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BFIT shares benefits of technical and vocational education

Posted by Anthony Benoit on Jun 28, 2016 4:00:00 PM


edtechtimes.jpgPosted on  by , CEO of MindBridge Partners.

As the rising cost of college becomes a greater concern, more and more students are looking to technical and vocational education programs to jump-start their careers. Increasing demand for skilled workers in construction, medical technology, or automotive technology also means that the benefits of a traditional 4-year degree may not be as practical as the skills a 2-year associates degree can provide.

To get to the bottom of this trend toward technical and vocational education, guest host Esin Sile, CEO of MindBridge Partners interviewed Anthony Benoit, President of Benjamin Franklin Institute of Technology about how his school is trying to fill the skills gap.

Interview with Esin Sile and Tony Benoit (FULL TRANSCRIPT)

ETT: Good morning Tony we’re so glad to have you here this morning. Tony Benoit is the President of the Benjamin Franklin Institute of Technology here in Boston and my name is Esin Sile. I am the CEO and co-founder of MindBridge Partners and we are guest hosting a podcast on EdTech Times today with Tony. Good morning again, Tony.

Tony Benoit: Good morning Esin. It’s great to be here.

ETT: To start off, tell us a little bit about Benjamin Franklin Institute of Technology.

Anthony Benoit: Well BFIT is a private, non-profit college here in Boston that educates city kids in places them into great jobs in growth industries. It’s very accessible and affordable and we help students achieve success at three times the rate of other two year colleges in Massachusetts.

Click here to listen to the podcast interview on SoundCloud.Sound_cloud.jpg

ETT: That’s quite impressive. And obviously you are in a very important field. So what are the primary career fields that you focus on?

Tony Benoit: Well we focus on fields that are in high demand, typically areas with more job openings than people to fill them and these are also fields that are growing quite rapidly in Massachusetts. We have programs in a broad range of technology fields, from automobiles to medical technology, computers, to eyeglasses. We have a new program in construction management and we are launching a robotics track within our electronics program. The jobs of the future will require technical know how, of course, although specifics are often hard to predict. But people who learn the fundamentals of science and technology now will have the opportunity to learn and to grow with changes in technology. Even highly technical jobs will require the ability to speak, to write, and to listen. You need to be able to analyze and solve problems. Future jobs will depend more and more on workers abilities to provide good service, both to customers and to coworkers.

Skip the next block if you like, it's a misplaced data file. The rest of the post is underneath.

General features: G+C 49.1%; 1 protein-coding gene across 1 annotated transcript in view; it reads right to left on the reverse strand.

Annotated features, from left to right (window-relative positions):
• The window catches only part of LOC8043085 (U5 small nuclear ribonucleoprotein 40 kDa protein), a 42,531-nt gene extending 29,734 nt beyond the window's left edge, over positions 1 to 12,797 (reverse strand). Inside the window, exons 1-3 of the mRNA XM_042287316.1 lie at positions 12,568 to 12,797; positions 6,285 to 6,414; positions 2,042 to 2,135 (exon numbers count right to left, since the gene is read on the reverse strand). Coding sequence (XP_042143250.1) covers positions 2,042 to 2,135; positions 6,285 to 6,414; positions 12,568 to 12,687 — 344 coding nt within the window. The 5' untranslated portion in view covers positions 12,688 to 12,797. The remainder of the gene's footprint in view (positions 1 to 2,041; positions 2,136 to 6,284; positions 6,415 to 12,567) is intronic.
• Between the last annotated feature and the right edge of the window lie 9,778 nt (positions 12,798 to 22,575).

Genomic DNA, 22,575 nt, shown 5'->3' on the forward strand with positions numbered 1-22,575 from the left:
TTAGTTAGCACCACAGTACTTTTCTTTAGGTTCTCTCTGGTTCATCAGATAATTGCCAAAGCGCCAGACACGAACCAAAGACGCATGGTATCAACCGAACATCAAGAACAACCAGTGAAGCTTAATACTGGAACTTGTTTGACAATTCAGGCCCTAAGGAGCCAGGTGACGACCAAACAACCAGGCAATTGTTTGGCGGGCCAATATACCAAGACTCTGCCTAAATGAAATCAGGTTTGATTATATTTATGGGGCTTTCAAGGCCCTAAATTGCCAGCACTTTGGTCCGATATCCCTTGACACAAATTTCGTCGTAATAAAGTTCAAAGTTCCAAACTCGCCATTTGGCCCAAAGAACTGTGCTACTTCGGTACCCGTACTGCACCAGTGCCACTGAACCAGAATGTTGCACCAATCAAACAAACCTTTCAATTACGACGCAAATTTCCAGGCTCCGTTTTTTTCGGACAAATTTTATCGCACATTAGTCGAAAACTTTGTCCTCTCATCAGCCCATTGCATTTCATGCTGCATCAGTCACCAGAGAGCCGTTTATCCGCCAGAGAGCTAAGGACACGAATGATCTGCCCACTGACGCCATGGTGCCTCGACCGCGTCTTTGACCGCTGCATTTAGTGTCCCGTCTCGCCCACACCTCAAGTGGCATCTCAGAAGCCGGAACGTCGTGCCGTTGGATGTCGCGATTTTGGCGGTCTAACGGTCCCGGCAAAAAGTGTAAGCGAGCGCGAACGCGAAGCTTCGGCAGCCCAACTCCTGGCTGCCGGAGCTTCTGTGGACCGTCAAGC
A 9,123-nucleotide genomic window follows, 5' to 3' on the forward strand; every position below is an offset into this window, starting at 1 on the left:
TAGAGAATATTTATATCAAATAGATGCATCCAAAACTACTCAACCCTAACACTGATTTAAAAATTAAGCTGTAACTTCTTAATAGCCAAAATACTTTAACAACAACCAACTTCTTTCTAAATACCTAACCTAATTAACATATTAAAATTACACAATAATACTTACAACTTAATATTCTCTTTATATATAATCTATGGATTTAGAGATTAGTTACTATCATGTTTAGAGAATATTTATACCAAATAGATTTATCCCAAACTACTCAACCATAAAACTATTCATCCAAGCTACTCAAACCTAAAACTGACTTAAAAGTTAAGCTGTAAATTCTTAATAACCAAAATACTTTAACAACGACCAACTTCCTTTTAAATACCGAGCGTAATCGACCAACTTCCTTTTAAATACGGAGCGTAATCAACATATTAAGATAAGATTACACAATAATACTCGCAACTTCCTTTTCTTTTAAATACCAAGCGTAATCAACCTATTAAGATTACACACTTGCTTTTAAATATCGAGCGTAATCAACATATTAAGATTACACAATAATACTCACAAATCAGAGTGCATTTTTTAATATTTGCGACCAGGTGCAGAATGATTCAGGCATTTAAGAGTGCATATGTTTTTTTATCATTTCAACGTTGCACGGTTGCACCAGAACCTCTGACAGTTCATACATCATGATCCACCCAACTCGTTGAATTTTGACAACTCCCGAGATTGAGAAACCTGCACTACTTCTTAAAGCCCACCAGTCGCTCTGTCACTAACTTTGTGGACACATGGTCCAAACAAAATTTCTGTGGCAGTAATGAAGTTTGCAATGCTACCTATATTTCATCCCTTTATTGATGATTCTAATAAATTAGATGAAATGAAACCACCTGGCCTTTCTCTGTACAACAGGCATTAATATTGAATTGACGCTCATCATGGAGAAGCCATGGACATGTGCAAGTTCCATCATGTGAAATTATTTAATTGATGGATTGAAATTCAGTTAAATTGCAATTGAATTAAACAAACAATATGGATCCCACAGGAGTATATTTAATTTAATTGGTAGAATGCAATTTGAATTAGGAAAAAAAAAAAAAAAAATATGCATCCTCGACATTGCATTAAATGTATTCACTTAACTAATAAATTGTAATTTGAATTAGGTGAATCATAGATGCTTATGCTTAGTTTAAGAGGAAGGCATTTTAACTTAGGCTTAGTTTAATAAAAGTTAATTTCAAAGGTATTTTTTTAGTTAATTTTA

"We focus on fields that are in high demand, typically areas with more job openings than people to fill them, and these are also fields that are growing quite rapidly in Massachusetts." - Anthony Benoit


ETT: Yes, and clearly there is a big argument right now going on with the mid-skills jobs, so you are very much serving in that field. And do you think that these are the most in demand careers of the future?

Anthony Benoit: Well, it’s hard to say what will be the most in demand but these are certainly areas that are [growing], where there will be plenty of opportunity and they’re also things that will be critical to the economy.

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"The reality is that vocational education is very rigorous and demanding. You need to learn both the technical skills as well as general skills, such as communication, critical thinking." - Anthony Benoit


ETT: Oh absolutely. What do you think that the perceptions are around vocational education?

Anthony Benoit: I would say that they’re still not as good as they should be. Vocational education has been very much undervalued for the last 50 years. It’s sometimes seen as less rigorous than other forms of education and there are still people who believe it’s a limited pathway. The reality though is that vocational education is very rigorous and demanding. You need to learn both the technical skills as well as general skills, such as communication, critical thinking. You need to learn how to find and evaluate information, how to act as a professional. You need to know how to work with a team. You can get through some education just training your brain and vocational education though you need to train both your head and your hands.

ETT: Wow, that’s true. Do you do at BFIT anything trying to change this perception in the Boston area specifically?

Tony Benoit: For example, I have conversations like this and we are often talking to others. In many ways though, it’s the results of what we’re doing that speak for themselves, that when our students get out and get great jobs, those employers say, ‘That’s the right educational pathway.’

ETT: And that is a strong testament.

Tony Benoit: Absolutely.